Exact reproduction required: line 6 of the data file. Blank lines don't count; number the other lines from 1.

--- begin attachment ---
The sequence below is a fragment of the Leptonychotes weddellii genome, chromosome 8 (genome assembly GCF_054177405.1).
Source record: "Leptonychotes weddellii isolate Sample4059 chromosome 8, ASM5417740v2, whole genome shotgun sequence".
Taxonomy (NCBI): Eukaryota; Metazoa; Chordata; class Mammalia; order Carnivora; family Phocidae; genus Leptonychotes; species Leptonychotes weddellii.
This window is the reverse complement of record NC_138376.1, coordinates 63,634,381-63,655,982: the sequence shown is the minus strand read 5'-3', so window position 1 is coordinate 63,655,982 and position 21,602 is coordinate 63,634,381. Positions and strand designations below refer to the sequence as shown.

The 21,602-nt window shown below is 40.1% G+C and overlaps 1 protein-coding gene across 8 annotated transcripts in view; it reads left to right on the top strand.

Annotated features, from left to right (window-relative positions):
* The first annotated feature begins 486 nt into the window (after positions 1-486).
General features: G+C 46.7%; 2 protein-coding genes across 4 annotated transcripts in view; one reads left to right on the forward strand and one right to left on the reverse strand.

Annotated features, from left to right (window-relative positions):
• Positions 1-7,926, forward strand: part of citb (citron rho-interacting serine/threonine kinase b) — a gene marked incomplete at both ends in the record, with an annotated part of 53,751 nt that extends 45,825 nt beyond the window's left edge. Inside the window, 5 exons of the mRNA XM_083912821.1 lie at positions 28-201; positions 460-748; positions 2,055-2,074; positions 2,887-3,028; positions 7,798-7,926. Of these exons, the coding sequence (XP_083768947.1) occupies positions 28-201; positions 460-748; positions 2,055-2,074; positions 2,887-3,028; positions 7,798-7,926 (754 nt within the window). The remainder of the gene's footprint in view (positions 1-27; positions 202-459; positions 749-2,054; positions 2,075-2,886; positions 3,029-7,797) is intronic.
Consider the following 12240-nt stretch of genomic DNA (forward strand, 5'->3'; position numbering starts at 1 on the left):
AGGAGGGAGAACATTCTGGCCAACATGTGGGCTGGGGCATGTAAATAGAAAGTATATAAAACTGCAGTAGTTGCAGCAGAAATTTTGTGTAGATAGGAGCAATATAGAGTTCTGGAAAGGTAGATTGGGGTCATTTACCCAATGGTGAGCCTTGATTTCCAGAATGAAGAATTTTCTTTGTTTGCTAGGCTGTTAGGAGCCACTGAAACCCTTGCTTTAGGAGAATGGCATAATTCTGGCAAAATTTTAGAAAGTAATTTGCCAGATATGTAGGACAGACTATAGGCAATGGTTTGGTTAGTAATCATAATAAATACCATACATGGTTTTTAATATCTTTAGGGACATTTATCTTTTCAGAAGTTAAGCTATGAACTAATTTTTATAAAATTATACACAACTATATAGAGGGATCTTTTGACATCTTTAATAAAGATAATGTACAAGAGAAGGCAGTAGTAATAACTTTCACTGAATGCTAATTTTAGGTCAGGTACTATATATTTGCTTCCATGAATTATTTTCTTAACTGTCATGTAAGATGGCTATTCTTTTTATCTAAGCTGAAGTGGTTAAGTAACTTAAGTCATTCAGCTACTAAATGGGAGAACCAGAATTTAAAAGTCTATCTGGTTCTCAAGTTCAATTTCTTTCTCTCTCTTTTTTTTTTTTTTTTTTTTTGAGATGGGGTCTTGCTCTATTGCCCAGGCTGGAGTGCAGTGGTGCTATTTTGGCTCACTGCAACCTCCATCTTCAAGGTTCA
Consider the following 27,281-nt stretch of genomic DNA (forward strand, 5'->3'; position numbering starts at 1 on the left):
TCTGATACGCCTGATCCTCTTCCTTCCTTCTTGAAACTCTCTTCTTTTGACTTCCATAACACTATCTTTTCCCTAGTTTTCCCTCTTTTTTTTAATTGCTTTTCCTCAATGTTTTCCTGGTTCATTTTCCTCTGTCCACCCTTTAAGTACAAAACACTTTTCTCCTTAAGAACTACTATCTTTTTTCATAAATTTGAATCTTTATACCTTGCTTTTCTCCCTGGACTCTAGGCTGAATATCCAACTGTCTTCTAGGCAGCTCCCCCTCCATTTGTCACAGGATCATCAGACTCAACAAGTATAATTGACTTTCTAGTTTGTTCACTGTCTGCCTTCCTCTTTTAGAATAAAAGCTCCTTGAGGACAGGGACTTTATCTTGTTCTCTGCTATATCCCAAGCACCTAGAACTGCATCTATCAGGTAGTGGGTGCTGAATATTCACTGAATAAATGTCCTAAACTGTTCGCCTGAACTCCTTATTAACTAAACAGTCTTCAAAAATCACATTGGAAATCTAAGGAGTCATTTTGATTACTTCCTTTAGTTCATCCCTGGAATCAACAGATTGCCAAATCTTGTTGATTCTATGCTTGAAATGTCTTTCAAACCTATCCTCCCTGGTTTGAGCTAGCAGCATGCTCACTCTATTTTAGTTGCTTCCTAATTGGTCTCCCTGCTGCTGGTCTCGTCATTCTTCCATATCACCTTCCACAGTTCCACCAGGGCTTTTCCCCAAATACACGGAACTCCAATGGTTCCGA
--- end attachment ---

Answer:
Annotated features, from left to right (window-relative positions):